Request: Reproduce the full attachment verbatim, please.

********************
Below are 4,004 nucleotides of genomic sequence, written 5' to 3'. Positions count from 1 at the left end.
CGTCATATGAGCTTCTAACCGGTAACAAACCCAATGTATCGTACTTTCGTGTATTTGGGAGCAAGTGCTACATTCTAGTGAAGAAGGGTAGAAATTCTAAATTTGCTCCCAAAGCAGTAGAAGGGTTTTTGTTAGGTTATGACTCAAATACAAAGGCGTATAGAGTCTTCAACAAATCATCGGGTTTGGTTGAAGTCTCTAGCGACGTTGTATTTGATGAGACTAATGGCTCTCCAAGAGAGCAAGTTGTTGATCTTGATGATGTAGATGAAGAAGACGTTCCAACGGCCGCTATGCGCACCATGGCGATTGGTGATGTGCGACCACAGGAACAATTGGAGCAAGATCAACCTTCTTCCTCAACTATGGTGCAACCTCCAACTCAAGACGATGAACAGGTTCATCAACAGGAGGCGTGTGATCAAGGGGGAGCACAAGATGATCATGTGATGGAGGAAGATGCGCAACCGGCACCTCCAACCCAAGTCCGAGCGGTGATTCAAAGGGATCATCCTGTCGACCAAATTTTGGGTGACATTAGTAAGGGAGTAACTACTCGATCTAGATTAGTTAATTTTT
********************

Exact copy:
Below are 4,004 nucleotides of genomic sequence, written 5' to 3'. Positions count from 1 at the left end.
CGTCATATGAGCTTCTAACCGGTAACAAACCCAATGTATCGTACTTTCGTGTATTTGGGAGCAAGTGCTACATTCTAGTGAAGAAGGGTAGAAATTCTAAATTTGCTCCCAAAGCAGTAGAAGGGTTTTTGTTAGGTTATGACTCAAATACAAAGGCGTATAGAGTCTTCAACAAATCATCGGGTTTGGTTGAAGTCTCTAGCGACGTTGTATTTGATGAGACTAATGGCTCTCCAAGAGAGCAAGTTGTTGATCTTGATGATGTAGATGAAGAAGACGTTCCAACGGCCGCTATGCGCACCATGGCGATTGGTGATGTGCGACCACAGGAACAATTGGAGCAAGATCAACCTTCTTCCTCAACTATGGTGCAACCTCCAACTCAAGACGATGAACAGGTTCATCAACAGGAGGCGTGTGATCAAGGGGGAGCACAAGATGATCATGTGATGGAGGAAGATGCGCAACCGGCACCTCCAACCCAAGTCCGAGCGGTGATTCAAAGGGATCATCCTGTCGACCAAATTTTGGGTGACATTAGTAAGGGAGTAACTACTCGATCTAGATTAGTTAATTTTT